Ears & Hearing

Ear Wax

Earwax, or technically, cerumen, is a normal byproduct of the self-cleaning mechanism of your ear canal.  Earwax, in normal amounts, provides protection to the delicate skin of the canal, is lubricating and helps the skin from drying and flaking excessively, and is antibacterial to help prevent infection.  Normally, the ear is self-cleaning and wax works its way out without any human intervention (particularly Q-tips® or cotton swabs!!).  Movement of the jaw and chewing motion help with the normal migration of wax out of the ear and is washed away with normal hygiene.

Trying to manage earwax can result in several problems, not the least of which is impaction of wax since it is easier to push wax further into the ear than to get it out.  Wax pushed into the ear is even more difficult, and often more painful, to remove.  The ear canal is “S” shaped which helps prevent accidental injury to the eardrum.  In addition, the use of cotton swabs, hair pins, pens, or even your fingers can result in scratches in the thin skin that covers the cartilage and bone of the canal.  In turn, this is a common cause for outer ear infections.  The absence of earwax may also result in dry, itchy ears; in fact, flakes and skin slough from too little wax can be more difficult to manage than wax itself.

This is not to say that an excess of wax cannot occur.  Genetic, environmental, dermatalogical and immunological factors can lead to an excess of wax.  Too much wax can block the ear and decrease your ability to hear without restriction.  Fortunately, it does not actually cause hearing loss even though it can block the movement of sound waves from reaching the parts of your ear that are responsible for hearing.  In these cases, it may be necessary to manage the condition known as ceruminosis.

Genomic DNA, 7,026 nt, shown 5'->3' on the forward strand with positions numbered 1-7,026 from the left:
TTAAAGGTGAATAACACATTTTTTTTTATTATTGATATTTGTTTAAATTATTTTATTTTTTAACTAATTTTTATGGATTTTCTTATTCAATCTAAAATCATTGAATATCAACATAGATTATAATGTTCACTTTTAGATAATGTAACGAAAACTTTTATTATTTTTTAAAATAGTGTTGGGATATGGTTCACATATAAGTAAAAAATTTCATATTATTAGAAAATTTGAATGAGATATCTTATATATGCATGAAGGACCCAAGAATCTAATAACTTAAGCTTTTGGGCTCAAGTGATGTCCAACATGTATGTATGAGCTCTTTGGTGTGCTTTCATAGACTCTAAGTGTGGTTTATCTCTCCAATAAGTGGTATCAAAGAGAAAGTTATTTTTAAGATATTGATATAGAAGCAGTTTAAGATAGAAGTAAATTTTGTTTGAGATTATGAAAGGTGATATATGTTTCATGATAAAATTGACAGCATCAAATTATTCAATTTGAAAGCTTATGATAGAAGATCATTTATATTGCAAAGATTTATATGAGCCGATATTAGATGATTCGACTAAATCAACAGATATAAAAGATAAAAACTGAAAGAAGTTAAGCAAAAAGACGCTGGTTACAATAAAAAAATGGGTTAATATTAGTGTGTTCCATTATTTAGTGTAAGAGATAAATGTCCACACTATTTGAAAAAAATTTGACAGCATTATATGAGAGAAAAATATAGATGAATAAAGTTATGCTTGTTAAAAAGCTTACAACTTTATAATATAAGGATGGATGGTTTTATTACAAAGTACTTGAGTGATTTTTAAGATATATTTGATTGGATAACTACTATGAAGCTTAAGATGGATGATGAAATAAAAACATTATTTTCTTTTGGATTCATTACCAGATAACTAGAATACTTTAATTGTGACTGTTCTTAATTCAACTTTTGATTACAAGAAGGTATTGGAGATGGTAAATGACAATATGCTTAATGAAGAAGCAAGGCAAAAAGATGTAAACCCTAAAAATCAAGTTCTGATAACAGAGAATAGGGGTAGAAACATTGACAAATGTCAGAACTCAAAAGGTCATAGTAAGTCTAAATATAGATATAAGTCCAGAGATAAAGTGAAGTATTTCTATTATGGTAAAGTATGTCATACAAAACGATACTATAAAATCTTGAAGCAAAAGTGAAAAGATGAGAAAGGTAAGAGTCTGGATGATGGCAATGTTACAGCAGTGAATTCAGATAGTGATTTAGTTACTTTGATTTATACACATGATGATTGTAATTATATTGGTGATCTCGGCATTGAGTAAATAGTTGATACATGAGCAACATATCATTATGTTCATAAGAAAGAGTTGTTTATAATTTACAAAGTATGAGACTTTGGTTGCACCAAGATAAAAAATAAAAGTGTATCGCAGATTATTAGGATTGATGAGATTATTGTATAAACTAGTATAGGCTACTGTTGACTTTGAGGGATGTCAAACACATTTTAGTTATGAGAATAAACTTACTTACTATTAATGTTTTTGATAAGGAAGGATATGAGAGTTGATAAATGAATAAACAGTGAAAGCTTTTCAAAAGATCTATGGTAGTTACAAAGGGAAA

Although ideally the ear canals should never have to be cleaned, that isn’t always the case. The ears should be cleaned when enough earwax accumulates to cause symptoms including the following:

  • Earache, fullness in the ear, or a sensation the ear is plugged
  • Partial hearing loss, which may be progressive
  • Tinnitus, ringing, or noises in the ear
  • Itching, odor, or discharge
  • Coughing
  • Most cases of ear wax can be managed by softening or dissolving the wax and gently sponging it away with a moist face cloth. Patients can try placing a few drops of mineral oil, baby oil, glycerin, hydrogen peroxide or carbamide peroxide in the ear to aid in the removal of wax.

Irrigation or ear syringing is commonly used for cleaning and can be performed by a physician or at home using a commercially available irrigation kit. Common solutions used for syringing include water and saline, which should be warmed to body temperature to prevent dizziness. Ear syringing is most effective when water, saline, or wax dissolving drops are put in the ear canal 15 to 30 minutes before treatment. Caution is advised to avoid having your ears irrigated if you have diabetes, a ruptured eardrum, a tube in the eardrum, or a weakened immune system.

Manual removal of earwax is also effective but is best performed by an otolaryngologist using suction, special miniature instruments, and a microscope to magnify the ear canal. Manual removal is preferred if your ear canal is narrow, the eardrum has a perforation or tube, other methods have failed, or if you have diabetes or a weakened immune system.

Lastly, ear candling is not recommended.  Injuries including burns, obstruction of the ear canal, and injury to the ear drum have been reported.  The U.S. Food and Drug Administration (FDA) became concerned about the safety issues with ear candles after receiving reports of patient injury caused by the ear candling procedure. There are no controlled studies or other scientific evidence that support the safety and effectiveness of these devices for any of the purported claims or intended uses as contained in the labeling.